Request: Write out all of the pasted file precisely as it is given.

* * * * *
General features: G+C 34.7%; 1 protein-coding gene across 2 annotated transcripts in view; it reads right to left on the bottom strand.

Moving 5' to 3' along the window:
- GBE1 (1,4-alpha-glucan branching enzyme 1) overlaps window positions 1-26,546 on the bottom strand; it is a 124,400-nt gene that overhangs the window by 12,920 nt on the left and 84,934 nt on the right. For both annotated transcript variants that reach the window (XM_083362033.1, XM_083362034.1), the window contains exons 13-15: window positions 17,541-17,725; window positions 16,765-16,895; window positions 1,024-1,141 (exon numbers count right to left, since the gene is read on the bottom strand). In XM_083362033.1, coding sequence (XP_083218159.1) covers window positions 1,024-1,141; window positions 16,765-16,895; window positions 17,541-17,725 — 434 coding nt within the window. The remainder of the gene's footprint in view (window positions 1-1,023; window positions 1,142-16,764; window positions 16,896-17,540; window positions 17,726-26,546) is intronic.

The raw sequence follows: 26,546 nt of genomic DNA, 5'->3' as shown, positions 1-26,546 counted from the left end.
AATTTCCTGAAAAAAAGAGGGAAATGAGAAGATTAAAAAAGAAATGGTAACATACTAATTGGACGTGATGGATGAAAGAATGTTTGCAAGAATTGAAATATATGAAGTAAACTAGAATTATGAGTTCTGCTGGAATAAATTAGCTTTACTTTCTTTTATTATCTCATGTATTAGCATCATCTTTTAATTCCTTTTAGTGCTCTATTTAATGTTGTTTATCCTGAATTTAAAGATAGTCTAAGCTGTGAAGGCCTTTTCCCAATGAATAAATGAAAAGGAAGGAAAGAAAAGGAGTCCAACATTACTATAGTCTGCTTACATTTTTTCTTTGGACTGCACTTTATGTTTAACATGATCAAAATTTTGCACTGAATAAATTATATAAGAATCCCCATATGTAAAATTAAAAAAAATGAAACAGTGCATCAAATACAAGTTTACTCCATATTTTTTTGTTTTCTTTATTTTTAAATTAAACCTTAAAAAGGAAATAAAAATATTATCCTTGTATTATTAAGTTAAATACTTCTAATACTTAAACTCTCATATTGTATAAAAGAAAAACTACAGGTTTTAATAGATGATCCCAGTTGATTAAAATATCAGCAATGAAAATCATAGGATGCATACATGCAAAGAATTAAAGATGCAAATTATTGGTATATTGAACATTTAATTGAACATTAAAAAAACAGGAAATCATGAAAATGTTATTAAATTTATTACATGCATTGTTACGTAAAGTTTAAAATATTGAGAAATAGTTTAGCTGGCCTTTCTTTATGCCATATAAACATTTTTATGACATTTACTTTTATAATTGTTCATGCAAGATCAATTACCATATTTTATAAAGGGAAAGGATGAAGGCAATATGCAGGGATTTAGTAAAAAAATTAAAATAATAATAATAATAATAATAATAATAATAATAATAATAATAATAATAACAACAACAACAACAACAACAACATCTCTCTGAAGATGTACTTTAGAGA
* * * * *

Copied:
General features: G+C 34.7%; 1 protein-coding gene across 2 annotated transcripts in view; it reads right to left on the bottom strand.

Moving 5' to 3' along the window:
- GBE1 (1,4-alpha-glucan branching enzyme 1) overlaps window positions 1-26,546 on the bottom strand; it is a 124,400-nt gene that overhangs the window by 12,920 nt on the left and 84,934 nt on the right. For both annotated transcript variants that reach the window (XM_083362033.1, XM_083362034.1), the window contains exons 13-15: window positions 17,541-17,725; window positions 16,765-16,895; window positions 1,024-1,141 (exon numbers count right to left, since the gene is read on the bottom strand). In XM_083362033.1, coding sequence (XP_083218159.1) covers window positions 1,024-1,141; window positions 16,765-16,895; window positions 17,541-17,725 — 434 coding nt within the window. The remainder of the gene's footprint in view (window positions 1-1,023; window positions 1,142-16,764; window positions 16,896-17,540; window positions 17,726-26,546) is intronic.

The raw sequence follows: 26,546 nt of genomic DNA, 5'->3' as shown, positions 1-26,546 counted from the left end.
AATTTCCTGAAAAAAAGAGGGAAATGAGAAGATTAAAAAAGAAATGGTAACATACTAATTGGACGTGATGGATGAAAGAATGTTTGCAAGAATTGAAATATATGAAGTAAACTAGAATTATGAGTTCTGCTGGAATAAATTAGCTTTACTTTCTTTTATTATCTCATGTATTAGCATCATCTTTTAATTCCTTTTAGTGCTCTATTTAATGTTGTTTATCCTGAATTTAAAGATAGTCTAAGCTGTGAAGGCCTTTTCCCAATGAATAAATGAAAAGGAAGGAAAGAAAAGGAGTCCAACATTACTATAGTCTGCTTACATTTTTTCTTTGGACTGCACTTTATGTTTAACATGATCAAAATTTTGCACTGAATAAATTATATAAGAATCCCCATATGTAAAATTAAAAAAAATGAAACAGTGCATCAAATACAAGTTTACTCCATATTTTTTTGTTTTCTTTATTTTTAAATTAAACCTTAAAAAGGAAATAAAAATATTATCCTTGTATTATTAAGTTAAATACTTCTAATACTTAAACTCTCATATTGTATAAAAGAAAAACTACAGGTTTTAATAGATGATCCCAGTTGATTAAAATATCAGCAATGAAAATCATAGGATGCATACATGCAAAGAATTAAAGATGCAAATTATTGGTATATTGAACATTTAATTGAACATTAAAAAAACAGGAAATCATGAAAATGTTATTAAATTTATTACATGCATTGTTACGTAAAGTTTAAAATATTGAGAAATAGTTTAGCTGGCCTTTCTTTATGCCATATAAACATTTTTATGACATTTACTTTTATAATTGTTCATGCAAGATCAATTACCATATTTTATAAAGGGAAAGGATGAAGGCAATATGCAGGGATTTAGTAAAAAAATTAAAATAATAATAATAATAATAATAATAATAATAATAATAATAATAATAATAACAACAACAACAACAACAACAACATCTCTCTGAAGATGTACTTTAGAGA